Is Talking About Suicide with a Suicidal Person Dangerous?
Some people worry that talking about suicide with a person who is suicidal may make the person actually follow through and attempt suicide. This is a natural fear and no one wants to make a suicidal person worse. That being said, talking about suicide with a person who is suicidal is actually one of the most helpful things you can do.
Myths About Talking About Suicide
Myth 1: People who talk about suicide won't really do it.
Fact: According to HelpGuide.org, "Almost everyone who commits or attempts suicide has given some clue or warning. Do not ignore suicide threats. Statements like "you'll be sorry when I'm dead," "I can't see any way out," - no matter how casually or jokingly said may indicate serious suicidal feelings."
Additionally, in a study of 100 patients who attempted suicide, 84% had sought the counsel of a healthcare provider in the month before their attempt.
People do not want to die. Most people reach out for help.
Myth 2: Talking about suicide will give someone ideas.
Fact: According to HealthGuide.org, "You don't give a suicidal person morbid ideas by talking about suicide. The opposite is true - bringing up the subject of suicide and discussing it openly is one of the most helpful things you can do."
Talking and asking about suicide actually shows that you care about the person, that you take him or her seriously and that it's okay to share his or her pain with you.
In this video, HealthyPlace.com Medical Director and board-certified psychiatrist, Dr. Harry Croft, talks about discussing suicide with a person who is suicidal and, in fact, encourages friends, family members and healthcare providers to discuss suicide openly.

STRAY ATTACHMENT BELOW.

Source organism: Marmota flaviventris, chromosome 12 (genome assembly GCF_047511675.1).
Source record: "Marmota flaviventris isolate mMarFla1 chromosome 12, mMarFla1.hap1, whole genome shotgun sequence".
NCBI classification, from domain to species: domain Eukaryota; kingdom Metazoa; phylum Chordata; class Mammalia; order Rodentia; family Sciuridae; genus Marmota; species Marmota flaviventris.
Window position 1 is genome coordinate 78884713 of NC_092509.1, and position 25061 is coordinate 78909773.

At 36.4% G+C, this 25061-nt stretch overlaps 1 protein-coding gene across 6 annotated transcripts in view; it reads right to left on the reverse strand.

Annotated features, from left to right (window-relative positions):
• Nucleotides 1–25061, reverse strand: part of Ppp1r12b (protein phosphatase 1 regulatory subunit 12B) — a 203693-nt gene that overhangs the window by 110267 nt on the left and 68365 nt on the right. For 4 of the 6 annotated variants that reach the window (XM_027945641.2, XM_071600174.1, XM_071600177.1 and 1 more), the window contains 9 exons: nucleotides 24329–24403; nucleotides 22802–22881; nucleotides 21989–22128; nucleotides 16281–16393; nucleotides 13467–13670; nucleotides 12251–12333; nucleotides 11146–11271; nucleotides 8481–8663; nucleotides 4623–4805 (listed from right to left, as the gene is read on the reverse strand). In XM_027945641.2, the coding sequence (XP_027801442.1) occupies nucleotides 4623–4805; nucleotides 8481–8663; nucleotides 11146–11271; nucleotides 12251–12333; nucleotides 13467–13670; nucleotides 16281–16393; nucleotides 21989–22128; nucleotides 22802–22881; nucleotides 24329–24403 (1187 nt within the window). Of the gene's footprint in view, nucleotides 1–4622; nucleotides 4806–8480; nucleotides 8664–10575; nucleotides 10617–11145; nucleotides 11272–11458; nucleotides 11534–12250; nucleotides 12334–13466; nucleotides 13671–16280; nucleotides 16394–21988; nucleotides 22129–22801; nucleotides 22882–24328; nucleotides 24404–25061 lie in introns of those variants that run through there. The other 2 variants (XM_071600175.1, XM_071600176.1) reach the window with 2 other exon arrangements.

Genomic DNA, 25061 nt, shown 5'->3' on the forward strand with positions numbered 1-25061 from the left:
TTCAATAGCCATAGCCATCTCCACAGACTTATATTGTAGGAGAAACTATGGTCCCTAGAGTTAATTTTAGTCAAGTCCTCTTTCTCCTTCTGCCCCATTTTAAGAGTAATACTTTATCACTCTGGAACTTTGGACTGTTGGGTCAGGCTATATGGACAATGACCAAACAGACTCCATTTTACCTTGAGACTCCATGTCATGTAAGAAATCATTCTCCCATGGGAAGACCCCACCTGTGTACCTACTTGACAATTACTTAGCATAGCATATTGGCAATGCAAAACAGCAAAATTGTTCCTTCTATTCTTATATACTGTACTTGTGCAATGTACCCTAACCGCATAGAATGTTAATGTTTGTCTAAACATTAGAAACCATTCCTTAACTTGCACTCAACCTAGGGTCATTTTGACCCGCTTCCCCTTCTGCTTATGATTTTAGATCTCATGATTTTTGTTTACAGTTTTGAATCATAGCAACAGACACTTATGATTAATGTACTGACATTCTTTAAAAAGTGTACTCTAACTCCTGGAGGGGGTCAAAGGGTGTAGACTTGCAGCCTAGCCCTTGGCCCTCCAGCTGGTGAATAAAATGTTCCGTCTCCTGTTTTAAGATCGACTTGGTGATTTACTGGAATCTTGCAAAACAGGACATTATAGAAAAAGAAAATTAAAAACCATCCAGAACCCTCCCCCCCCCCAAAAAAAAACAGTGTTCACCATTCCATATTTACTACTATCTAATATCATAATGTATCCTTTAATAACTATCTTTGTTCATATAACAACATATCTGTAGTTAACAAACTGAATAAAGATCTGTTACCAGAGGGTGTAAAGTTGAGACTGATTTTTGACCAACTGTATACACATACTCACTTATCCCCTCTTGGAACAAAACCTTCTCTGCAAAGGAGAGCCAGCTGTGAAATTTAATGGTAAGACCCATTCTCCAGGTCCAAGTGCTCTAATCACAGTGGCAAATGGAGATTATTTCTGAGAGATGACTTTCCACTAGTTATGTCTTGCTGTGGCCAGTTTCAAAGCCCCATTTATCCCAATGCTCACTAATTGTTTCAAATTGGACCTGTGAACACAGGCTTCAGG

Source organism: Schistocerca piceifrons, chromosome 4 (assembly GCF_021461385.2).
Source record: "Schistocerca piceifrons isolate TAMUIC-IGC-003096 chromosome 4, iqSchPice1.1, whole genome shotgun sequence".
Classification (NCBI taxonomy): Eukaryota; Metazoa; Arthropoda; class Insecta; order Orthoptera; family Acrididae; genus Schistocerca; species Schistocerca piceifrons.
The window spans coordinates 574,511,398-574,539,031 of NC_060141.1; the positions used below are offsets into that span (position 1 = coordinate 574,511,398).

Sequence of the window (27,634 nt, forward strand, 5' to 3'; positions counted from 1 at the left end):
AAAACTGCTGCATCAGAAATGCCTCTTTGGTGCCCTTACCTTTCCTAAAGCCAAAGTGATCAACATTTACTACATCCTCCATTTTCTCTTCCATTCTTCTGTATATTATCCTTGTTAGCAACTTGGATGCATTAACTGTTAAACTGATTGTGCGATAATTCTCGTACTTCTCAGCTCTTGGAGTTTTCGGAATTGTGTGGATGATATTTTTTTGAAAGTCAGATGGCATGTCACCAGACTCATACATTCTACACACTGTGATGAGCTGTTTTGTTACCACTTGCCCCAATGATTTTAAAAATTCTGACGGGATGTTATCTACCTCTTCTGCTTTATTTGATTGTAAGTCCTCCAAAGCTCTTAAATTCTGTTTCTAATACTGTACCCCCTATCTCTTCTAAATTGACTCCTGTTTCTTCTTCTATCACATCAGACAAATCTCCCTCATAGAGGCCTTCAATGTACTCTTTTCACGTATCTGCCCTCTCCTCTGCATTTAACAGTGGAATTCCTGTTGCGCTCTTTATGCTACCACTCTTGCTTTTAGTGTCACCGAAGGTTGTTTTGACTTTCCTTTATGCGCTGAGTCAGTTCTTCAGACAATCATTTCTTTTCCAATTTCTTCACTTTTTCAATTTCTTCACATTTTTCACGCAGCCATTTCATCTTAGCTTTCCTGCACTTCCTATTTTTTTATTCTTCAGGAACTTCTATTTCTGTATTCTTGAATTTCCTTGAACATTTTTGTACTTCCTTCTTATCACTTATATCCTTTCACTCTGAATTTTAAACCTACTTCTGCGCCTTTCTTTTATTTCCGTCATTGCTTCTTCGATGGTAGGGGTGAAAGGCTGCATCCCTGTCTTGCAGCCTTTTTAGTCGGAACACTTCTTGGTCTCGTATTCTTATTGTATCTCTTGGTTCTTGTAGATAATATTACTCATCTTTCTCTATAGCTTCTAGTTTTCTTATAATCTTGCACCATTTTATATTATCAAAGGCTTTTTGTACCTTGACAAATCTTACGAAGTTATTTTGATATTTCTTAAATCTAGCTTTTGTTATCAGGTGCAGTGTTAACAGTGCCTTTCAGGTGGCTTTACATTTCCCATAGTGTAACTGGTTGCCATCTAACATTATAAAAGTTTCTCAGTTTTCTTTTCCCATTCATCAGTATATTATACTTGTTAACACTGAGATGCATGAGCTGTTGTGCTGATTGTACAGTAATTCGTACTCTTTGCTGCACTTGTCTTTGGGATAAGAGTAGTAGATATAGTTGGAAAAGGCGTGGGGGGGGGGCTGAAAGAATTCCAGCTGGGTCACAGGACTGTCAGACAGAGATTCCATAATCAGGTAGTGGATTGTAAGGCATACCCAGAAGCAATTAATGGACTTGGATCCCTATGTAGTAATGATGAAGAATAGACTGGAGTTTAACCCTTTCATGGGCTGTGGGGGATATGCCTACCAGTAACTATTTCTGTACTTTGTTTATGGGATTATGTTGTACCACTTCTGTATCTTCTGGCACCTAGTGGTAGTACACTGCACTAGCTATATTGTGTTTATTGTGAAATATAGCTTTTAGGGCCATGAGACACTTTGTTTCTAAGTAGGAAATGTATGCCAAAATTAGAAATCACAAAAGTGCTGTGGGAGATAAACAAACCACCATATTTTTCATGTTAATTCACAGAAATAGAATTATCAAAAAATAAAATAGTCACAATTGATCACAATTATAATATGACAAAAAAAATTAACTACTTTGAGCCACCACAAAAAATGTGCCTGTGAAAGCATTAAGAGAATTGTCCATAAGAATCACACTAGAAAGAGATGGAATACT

Safe Ways to Talk About Suicide
Open and honest communication about suicide is positive but there are some dos and don'ts to remember when talking about suicide to a suicidal person:
- Be open, honest, accepting, patient, calm and nonjudgmental. Remember, your loved one is doing the right thing by talking about the suicidal feelings.
- Tell the person he or she is not alone and that you care for him or her.
- Listen to the suicidal person and let him or her unload despair and vent anger.
- Ask supportive questions like, "How long have you felt this way?"
- Always involve professional help such as the resources recommended by the National Suicide Prevention Lifeline: 1-800-273-TALK (8255).
- Argue or get angry with the suicidal person.
- Don't lecture about morals, ethics, the value of life or religion.
- Act shocked.
- Promise confidentiality. It's important that professional help always be involved when a person is suicidal.
- Offer ways to fix their problem or give advice. You are there only to listen.
- Make the suicidal person feel he or she has to justify the suicidal feelings.
- Glorify suicide or needlessly talk about others (like celebrities) who have died by suicide.
- Spend too much time detailing methods of suicide.
And always remember that it is not your fault that a loved one is feeling suicidal. You cannot "fix" a suicidal person's feelings. You are not to blame.